Background: Most studies on parental reactions to a preterm birth and to hospitalization of the newborn in Neonatal Intensive Care Units (NICUs) have involved mothers. However, emotional responses and behaviors of fathers are equally important. Usually, the father is the first to meet the preterm newborn, to find out information about baby's condition and to communicate to the mother and other family members. In this context he is often left alone and can show psychological difficulties including affective disorders such as depression or anxiety. This paper describes the role of fathers in the NICU, the best practices to support fathers, and to explain the role of a psychologist in the NICU staff. Considerations and suggestions are provided on the difficulties encountered to support parents, with a focus on the role of fathers during the COVID-19 pandemic. Methods and Discussion: Considering contemporary research data and following an attachment perspective, we analyze the role of the father of a preterm-born child in the relation with the partner and in newborn caring. Research has shown that involving fathers in newborn care in NICU and at home is essential not only because it promotes the father/son attachment relationship and has positive effects on the psychological and somatic development of the newborn, but also for the health of the mother and whole family. Conclusion: Recommendations are provided to enhance the functions of fathers in the NICU, promote their involvement in the care of their infant, and interventions to prevent the manifestation of psychological suffering and/or perinatal affective disorders. The commitments of a psychologist in a NICU team are presented and require not only clinical skills, but also the ability to manage the emotional and relational difficulties of fathers, family and NICU staff. Considerations and suggestions are provided on the difficulties encountered by parents in the NICU during the COVID-19 pandemic.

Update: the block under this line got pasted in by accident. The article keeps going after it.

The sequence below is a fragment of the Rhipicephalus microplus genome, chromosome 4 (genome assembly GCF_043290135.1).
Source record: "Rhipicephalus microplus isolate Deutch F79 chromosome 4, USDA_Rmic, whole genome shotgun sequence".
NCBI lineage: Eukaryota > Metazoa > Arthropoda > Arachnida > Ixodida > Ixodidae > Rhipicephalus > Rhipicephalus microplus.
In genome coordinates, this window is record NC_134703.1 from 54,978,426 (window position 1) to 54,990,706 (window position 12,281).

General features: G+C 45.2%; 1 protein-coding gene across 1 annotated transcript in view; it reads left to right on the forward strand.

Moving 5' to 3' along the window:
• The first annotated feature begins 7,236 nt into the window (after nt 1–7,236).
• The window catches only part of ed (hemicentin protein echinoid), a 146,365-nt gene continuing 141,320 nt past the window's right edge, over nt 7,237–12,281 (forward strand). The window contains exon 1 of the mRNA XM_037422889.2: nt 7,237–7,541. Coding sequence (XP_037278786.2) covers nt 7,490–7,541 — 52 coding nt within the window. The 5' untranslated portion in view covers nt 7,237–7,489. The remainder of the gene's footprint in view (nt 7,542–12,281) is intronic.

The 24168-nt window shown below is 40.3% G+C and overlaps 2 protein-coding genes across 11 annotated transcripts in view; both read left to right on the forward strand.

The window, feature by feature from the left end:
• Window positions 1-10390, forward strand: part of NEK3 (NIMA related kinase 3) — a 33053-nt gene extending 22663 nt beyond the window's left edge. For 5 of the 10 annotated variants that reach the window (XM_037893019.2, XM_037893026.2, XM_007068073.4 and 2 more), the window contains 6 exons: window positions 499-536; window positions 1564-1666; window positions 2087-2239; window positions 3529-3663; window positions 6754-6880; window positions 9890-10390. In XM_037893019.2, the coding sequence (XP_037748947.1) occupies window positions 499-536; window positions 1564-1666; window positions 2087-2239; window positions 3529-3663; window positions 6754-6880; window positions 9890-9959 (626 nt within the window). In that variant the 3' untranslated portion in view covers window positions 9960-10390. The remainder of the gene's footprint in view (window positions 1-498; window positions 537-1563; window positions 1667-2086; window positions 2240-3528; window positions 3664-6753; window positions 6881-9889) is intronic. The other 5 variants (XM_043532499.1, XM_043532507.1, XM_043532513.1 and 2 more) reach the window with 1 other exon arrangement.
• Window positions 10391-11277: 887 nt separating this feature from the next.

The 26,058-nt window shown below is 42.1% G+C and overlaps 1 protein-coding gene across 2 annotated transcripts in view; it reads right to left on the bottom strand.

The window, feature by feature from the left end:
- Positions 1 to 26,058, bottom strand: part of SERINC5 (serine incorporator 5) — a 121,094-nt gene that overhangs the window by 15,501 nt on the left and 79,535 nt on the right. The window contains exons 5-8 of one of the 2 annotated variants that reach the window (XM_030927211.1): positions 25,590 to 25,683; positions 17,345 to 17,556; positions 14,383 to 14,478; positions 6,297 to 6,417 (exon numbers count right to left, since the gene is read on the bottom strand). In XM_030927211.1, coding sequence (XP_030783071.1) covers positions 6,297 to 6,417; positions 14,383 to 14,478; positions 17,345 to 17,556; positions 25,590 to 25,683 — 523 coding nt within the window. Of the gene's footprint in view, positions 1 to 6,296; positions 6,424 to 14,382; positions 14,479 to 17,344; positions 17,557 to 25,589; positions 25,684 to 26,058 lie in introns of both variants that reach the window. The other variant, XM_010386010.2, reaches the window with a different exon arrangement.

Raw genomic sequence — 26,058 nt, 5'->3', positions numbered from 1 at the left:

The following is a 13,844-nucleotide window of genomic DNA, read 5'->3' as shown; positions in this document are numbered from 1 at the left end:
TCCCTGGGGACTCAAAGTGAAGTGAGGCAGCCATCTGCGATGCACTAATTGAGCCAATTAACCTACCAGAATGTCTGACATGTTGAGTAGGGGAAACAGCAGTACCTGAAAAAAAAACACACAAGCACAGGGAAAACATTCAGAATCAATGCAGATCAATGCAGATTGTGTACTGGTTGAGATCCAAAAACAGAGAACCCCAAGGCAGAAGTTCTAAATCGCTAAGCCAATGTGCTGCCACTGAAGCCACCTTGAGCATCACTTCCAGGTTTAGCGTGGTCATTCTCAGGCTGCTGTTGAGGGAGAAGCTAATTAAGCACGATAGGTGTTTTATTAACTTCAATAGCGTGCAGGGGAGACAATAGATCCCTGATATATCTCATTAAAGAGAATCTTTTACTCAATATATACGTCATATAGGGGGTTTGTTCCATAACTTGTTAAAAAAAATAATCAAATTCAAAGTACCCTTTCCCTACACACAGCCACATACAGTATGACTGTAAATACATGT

Baldoni F., Ancora G., Latour J.M. (2021). Being the Father of a Preterm-Born Child: Contemporary Research and Recommendations for NICU Staff. FRONTIERS IN PEDIATRICS, 9, 1-9 [10.3389/fped.2021.724992].

Being the Father of a Preterm-Born Child: Contemporary Research and Recommendations for NICU Staff

Baldoni F.
Primo
;
Ancora G.
Secondo
Membro del Collaboration Group
;
2021

Abstract

Background: Most studies on parental reactions to a preterm birth and to hospitalization of the newborn in Neonatal Intensive Care Units (NICUs) have involved mothers. However, emotional responses and behaviors of fathers are equally important. Usually, the father is the first to meet the preterm newborn, to find out information about baby's condition and to communicate to the mother and other family members. In this context he is often left alone and can show psychological difficulties including affective disorders such as depression or anxiety. This paper describes the role of fathers in the NICU, the best practices to support fathers, and to explain the role of a psychologist in the NICU staff. Considerations and suggestions are provided on the difficulties encountered to support parents, with a focus on the role of fathers during the COVID-19 pandemic. Methods and Discussion: Considering contemporary research data and following an attachment perspective, we analyze the role of the father of a preterm-born child in the relation with the partner and in newborn caring. Research has shown that involving fathers in newborn care in NICU and at home is essential not only because it promotes the father/son attachment relationship and has positive effects on the psychological and somatic development of the newborn, but also for the health of the mother and whole family. Conclusion: Recommendations are provided to enhance the functions of fathers in the NICU, promote their involvement in the care of their infant, and interventions to prevent the manifestation of psychological suffering and/or perinatal affective disorders. The commitments of a psychologist in a NICU team are presented and require not only clinical skills, but also the ability to manage the emotional and relational difficulties of fathers, family and NICU staff. Considerations and suggestions are provided on the difficulties encountered by parents in the NICU during the COVID-19 pandemic.
2021
Baldoni F., Ancora G., Latour J.M. (2021). Being the Father of a Preterm-Born Child: Contemporary Research and Recommendations for NICU Staff. FRONTIERS IN PEDIATRICS, 9, 1-9 [10.3389/fped.2021.724992].
Baldoni F.; Ancora G.; Latour J.M.
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Utilizza questo identificativo per citare o creare un link a questo documento: https://hdl.handle.net/11585/835917
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